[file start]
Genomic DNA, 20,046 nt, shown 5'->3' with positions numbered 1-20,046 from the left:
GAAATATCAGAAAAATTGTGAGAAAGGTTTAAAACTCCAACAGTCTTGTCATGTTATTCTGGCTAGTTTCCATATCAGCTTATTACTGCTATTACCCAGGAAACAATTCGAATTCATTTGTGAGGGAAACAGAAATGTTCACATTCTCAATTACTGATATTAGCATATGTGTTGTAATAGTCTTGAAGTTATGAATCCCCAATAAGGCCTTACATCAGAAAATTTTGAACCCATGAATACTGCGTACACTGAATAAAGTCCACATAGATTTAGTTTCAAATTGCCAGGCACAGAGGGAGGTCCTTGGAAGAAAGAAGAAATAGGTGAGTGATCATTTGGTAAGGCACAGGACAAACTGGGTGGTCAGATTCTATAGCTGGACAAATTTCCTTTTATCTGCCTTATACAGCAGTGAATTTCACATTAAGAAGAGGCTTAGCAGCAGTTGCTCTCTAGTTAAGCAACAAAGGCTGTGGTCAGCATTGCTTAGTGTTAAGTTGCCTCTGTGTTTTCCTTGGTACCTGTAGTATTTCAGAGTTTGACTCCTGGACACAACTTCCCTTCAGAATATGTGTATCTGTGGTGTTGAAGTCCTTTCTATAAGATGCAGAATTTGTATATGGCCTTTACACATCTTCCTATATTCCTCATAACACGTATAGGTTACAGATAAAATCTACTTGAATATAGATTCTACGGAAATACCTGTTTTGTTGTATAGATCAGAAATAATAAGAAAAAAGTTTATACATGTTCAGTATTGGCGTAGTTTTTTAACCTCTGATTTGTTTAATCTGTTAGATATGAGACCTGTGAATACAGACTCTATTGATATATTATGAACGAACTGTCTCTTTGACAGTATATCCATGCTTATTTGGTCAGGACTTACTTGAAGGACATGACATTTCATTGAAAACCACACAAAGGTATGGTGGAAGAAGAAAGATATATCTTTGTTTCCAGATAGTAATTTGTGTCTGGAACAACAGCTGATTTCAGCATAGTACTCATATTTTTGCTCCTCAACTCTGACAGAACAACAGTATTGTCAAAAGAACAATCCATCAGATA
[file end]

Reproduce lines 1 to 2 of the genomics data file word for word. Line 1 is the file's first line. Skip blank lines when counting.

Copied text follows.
Genomic DNA, 20,046 nt, shown 5'->3' with positions numbered 1-20,046 from the left:
GAAATATCAGAAAAATTGTGAGAAAGGTTTAAAACTCCAACAGTCTTGTCATGTTATTCTGGCTAGTTTCCATATCAGCTTATTACTGCTATTACCCAGGAAACAATTCGAATTCATTTGTGAGGGAAACAGAAATGTTCACATTCTCAATTACTGATATTAGCATATGTGTTGTAATAGTCTTGAAGTTATGAATCCCCAATAAGGCCTTACATCAGAAAATTTTGAACCCATGAATACTGCGTACACTGAATAAAGTCCACATAGATTTAGTTTCAAATTGCCAGGCACAGAGGGAGGTCCTTGGAAGAAAGAAGAAATAGGTGAGTGATCATTTGGTAAGGCACAGGACAAACTGGGTGGTCAGATTCTATAGCTGGACAAATTTCCTTTTATCTGCCTTATACAGCAGTGAATTTCACATTAAGAAGAGGCTTAGCAGCAGTTGCTCTCTAGTTAAGCAACAAAGGCTGTGGTCAGCATTGCTTAGTGTTAAGTTGCCTCTGTGTTTTCCTTGGTACCTGTAGTATTTCAGAGTTTGACTCCTGGACACAACTTCCCTTCAGAATATGTGTATCTGTGGTGTTGAAGTCCTTTCTATAAGATGCAGAATTTGTATATGGCCTTTACACATCTTCCTATATTCCTCATAACACGTATAGGTTACAGATAAAATCTACTTGAATATAGATTCTACGGAAATACCTGTTTTGTTGTATAGATCAGAAATAATAAGAAAAAAGTTTATACATGTTCAGTATTGGCGTAGTTTTTTAACCTCTGATTTGTTTAATCTGTTAGATATGAGACCTGTGAATACAGACTCTATTGATATATTATGAACGAACTGTCTCTTTGACAGTATATCCATGCTTATTTGGTCAGGACTTACTTGAAGGACATGACATTTCATTGAAAACCACACAAAGGTATGGTGGAAGAAGAAAGATATATCTTTGTTTCCAGATAGTAATTTGTGTCTGGAACAACAGCTGATTTCAGCATAGTACTCATATTTTTGCTCCTCAACTCTGACAGAACAACAGTATTGTCAAAAGAACAATCCATCAGATA